Home Object-Oriented JavaScript JavaScript Interview Questions: Object-Oriented JavaScript

JavaScript Interview Questions: Object-Oriented JavaScript

Object Properties and Methods

In JavaScript, Objects have two things: properties and methods. Methods are simply properties that have a function assigned to them.

var foo = {
  color : "red",
  getColor : function(){
    //make this function return foo.color
    //without using the word: "foo"

Q: Given the above code, what line of JavaScript would allow foo.getColor to return the value of foo.color, without using the word “foo”?

A: return this.color

When a function is a property of an object, it is called a “method”. Inside of a method, the JavaScript “this” keyword refers to the object to which the method belongs. In foo’s getColor method, if you return “this.color”, you will return the value of foo’s “color” method. The advantage to this over “return foo.color” is that when using “this” instead of “foo”, the code in the getColor method is re-usable.

Q: True of False: A function can have its own properties and methods.

A: True

Functions inherit from Object. You can add properties and methods to a function at any time. Run the following code in your JavaScript console and you will see this behavior:

//create a function
function foo(){};

//assign a property
foo.color = 'red';

//assign a method
foo.sayHello = function(){

//inspect the object
console.dir(foo); //inspect the properties and methods of off

//execute the method
foo.sayHello();// "hello!"

//overwrite a method
foo.sayHello = function(){
    alert("this is a different message");

//execute the method
foo.sayHello();// "his is a different message"

Object Syntax

There are different ways to access the properties of an object: bracket notation and dot notation. Care must be taken when deciding which syntax to implement as their behavior differs.

Q: What is the difference between using dot notation and bracket notation when accessing an object’s property?

A: If using dot notation, the property must be a string and refer to a property that exists. When using bracket notation, any valid JavaScript expression that produces a value can be used inside the brackets, such as a variable or an an array element.


These are all valid lines of code:

foo = bar.name;
foo = bar["name"];
foo = bar[5 + 5];
foo = bar[ baz() ];
foo = bar[ baz[i] ];

Q: What is important to remember about the last property’s value in a JavaScript object literal?

A : The last property’s value should not be followed by a comma.

Hint: Most browsers will let you get away with it if you forget, but Microsoft Internet Explorer will complain about the extra comma.

Q: Given the following code, what is very likely the reason that the programmer made the first letter of “Foo” a capital letter?

var Foo = function(){
this.foo = "bar";

A: Foo is meant to be used as a constructor function

Q: Given the following code, how would you instantiate the function “Foo” and assign it to the variable “bar”?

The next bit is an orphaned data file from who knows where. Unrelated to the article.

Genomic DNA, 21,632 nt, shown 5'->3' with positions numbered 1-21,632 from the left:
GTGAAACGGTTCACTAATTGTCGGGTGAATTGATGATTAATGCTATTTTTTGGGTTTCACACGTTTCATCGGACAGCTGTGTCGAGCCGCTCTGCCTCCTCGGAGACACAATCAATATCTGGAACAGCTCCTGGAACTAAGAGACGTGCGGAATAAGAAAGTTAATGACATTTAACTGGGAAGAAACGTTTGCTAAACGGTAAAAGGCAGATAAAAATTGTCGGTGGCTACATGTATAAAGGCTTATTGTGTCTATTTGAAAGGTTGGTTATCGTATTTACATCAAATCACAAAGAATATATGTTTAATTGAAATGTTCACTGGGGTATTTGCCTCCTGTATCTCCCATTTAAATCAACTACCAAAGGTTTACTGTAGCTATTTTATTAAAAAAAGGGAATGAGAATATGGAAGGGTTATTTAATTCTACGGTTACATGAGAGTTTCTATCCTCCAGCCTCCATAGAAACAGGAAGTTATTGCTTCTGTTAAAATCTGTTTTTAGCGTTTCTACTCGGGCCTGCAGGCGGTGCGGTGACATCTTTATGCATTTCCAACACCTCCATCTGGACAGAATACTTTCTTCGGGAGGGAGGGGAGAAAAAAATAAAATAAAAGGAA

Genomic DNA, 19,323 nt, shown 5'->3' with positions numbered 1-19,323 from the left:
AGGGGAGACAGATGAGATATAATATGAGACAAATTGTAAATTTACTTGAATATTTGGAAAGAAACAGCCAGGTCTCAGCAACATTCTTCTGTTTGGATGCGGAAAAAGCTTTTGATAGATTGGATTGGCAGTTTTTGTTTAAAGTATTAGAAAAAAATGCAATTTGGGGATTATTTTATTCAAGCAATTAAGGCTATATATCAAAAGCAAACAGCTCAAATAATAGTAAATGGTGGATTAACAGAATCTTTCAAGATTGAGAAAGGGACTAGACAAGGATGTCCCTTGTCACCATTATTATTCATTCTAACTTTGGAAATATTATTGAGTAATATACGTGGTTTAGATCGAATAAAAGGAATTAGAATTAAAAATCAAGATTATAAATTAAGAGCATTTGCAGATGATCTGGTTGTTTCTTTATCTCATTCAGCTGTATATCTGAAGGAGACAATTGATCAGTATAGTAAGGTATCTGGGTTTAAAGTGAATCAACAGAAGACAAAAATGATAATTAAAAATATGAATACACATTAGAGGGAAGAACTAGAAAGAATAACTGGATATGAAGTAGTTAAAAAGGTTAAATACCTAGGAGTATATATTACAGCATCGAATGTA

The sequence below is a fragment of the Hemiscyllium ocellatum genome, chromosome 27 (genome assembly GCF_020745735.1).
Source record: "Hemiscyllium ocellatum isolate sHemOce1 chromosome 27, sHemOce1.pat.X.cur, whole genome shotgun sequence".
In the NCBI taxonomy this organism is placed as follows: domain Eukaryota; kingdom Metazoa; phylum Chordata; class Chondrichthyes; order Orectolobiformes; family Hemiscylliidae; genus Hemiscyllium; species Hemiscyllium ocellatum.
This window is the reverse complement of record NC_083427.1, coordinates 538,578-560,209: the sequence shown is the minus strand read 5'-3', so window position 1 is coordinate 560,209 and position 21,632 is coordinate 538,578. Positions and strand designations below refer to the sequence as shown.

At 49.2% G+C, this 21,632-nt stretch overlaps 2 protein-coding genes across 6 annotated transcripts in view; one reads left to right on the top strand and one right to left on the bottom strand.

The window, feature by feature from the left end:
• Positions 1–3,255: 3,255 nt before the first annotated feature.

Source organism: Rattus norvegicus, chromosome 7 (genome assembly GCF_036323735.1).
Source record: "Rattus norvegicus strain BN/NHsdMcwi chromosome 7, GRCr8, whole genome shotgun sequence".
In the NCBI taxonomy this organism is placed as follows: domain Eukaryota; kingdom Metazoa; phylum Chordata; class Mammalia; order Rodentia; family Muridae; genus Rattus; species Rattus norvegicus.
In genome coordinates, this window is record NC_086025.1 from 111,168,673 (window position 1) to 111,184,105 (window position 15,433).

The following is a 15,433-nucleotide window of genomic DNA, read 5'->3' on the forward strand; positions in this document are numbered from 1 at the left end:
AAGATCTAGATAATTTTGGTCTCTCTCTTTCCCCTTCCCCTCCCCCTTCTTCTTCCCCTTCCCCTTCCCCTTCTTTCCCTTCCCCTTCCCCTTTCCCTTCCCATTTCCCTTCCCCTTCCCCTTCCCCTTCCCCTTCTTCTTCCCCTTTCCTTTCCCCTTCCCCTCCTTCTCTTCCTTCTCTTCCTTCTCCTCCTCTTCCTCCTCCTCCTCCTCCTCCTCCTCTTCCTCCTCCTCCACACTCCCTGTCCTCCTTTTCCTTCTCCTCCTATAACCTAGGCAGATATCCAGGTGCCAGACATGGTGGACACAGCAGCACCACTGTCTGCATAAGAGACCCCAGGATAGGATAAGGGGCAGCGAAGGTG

var Foo = function(){}


var bar = new Foo();

Here is a jsFiddle.net example: http://jsfiddle.net/vs2Fg/

Creating Objects

There is more than one way to create an object in JavaScript. Which method you chose depends on the type of Object you need to create. For example, there is a difference between an Object Literal and and instance object in JavaScript. Also, while arrays are instances of the Array() constructor, they are still considered object.

Q:What are two ways in which the variable “foo” can be assigned to an empty object?


  1. var foo = new Object();
  2. var foo = {};

When creating a new empty object, you can instantiate the Object() constructor, or you can simply create an empty object literal. In either case, you can then add properties to the new object.
Here is a jsFiddle.net example: http://jsfiddle.net/W6X2T/

Q: True or False: When you create an object literal, you must first instantiate the Object() constructor

A: False


In order to create an Object Literal, you assign a variable to an object. The syntax is as simple as var foo = {}. A constructor function is used when creating an instance object, which is a different process.

Q: True of False: You can only instantiate a JavaScript constructor function once.

A: False

Explanation: You can make as many instances as you want.

Q:When using the addEventListener() method to create a click-handler for a DOM element, what is the value of “this” inside of the callback you specify?.

A:The DOM element that was clicked.

Helpful Links:

The JavaScript “this” Keyword Deep Dive: jQuery Click Handlers | Kevin Chisholm – Blog

The value of this within the handler

Javascript – Advanced event registration models

Different Types of Objects

There is more than one type of object in JavaScript. Some examples are: Functions, Arrays, DOM objects and Date objects. Even NULL is technically an object, although it cannot be mutated.

Q: True or False: A JavaScript array is not an object

A: False

Explanation: JavaScript arrays are objects. They inherit from the JavaScript Object, and have methods and properties that are specific to arrays such as “length” and “sort

Here is a jsFiddle.net example: http://jsfiddle.net/D2REh/

Q: If a string is a primitive value, why does it have a split() method?

Because any string has a wrapper object that provides numerous methods for that type.

Although primitive JavaScript values do not enjoy the “first-class” nature of objects, they have wrapper objects that temporarily “wrap” the primitive value and provide various methods. Once a primitive wrapper’s method has finished executing, that primitive value is un-wrapped and returned to its normal primitive state.